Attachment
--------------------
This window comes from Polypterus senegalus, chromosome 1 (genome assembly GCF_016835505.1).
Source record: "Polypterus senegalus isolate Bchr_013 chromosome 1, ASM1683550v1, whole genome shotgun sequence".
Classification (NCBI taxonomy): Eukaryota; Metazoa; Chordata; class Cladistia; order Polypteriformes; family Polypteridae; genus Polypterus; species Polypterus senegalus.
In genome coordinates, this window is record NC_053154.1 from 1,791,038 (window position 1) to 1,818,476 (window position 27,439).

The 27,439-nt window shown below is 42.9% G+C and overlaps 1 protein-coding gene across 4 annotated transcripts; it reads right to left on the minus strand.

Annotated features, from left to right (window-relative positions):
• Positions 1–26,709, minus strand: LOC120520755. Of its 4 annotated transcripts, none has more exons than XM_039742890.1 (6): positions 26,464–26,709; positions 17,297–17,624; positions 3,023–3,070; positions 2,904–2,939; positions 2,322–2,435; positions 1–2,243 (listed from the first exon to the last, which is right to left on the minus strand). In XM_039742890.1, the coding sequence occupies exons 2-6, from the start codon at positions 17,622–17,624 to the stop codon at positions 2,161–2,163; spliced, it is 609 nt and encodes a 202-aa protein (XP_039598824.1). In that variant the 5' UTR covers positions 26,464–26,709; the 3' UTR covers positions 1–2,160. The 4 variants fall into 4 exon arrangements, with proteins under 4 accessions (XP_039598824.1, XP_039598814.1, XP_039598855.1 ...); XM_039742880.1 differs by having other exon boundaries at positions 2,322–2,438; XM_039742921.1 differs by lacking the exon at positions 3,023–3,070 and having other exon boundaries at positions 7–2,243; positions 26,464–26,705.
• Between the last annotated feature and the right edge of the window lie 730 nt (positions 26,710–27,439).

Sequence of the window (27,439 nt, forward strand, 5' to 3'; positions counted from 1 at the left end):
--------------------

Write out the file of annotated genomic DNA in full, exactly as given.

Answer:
This window comes from Polypterus senegalus, chromosome 1 (genome assembly GCF_016835505.1).
Source record: "Polypterus senegalus isolate Bchr_013 chromosome 1, ASM1683550v1, whole genome shotgun sequence".
Classification (NCBI taxonomy): Eukaryota; Metazoa; Chordata; class Cladistia; order Polypteriformes; family Polypteridae; genus Polypterus; species Polypterus senegalus.
In genome coordinates, this window is record NC_053154.1 from 1,791,038 (window position 1) to 1,818,476 (window position 27,439).

The 27,439-nt window shown below is 42.9% G+C and overlaps 1 protein-coding gene across 4 annotated transcripts; it reads right to left on the minus strand.

Annotated features, from left to right (window-relative positions):
• Positions 1–26,709, minus strand: LOC120520755. Of its 4 annotated transcripts, none has more exons than XM_039742890.1 (6): positions 26,464–26,709; positions 17,297–17,624; positions 3,023–3,070; positions 2,904–2,939; positions 2,322–2,435; positions 1–2,243 (listed from the first exon to the last, which is right to left on the minus strand). In XM_039742890.1, the coding sequence occupies exons 2-6, from the start codon at positions 17,622–17,624 to the stop codon at positions 2,161–2,163; spliced, it is 609 nt and encodes a 202-aa protein (XP_039598824.1). In that variant the 5' UTR covers positions 26,464–26,709; the 3' UTR covers positions 1–2,160. The 4 variants fall into 4 exon arrangements, with proteins under 4 accessions (XP_039598824.1, XP_039598814.1, XP_039598855.1 ...); XM_039742880.1 differs by having other exon boundaries at positions 2,322–2,438; XM_039742921.1 differs by lacking the exon at positions 3,023–3,070 and having other exon boundaries at positions 7–2,243; positions 26,464–26,705.
• Between the last annotated feature and the right edge of the window lie 730 nt (positions 26,710–27,439).

Sequence of the window (27,439 nt, forward strand, 5' to 3'; positions counted from 1 at the left end):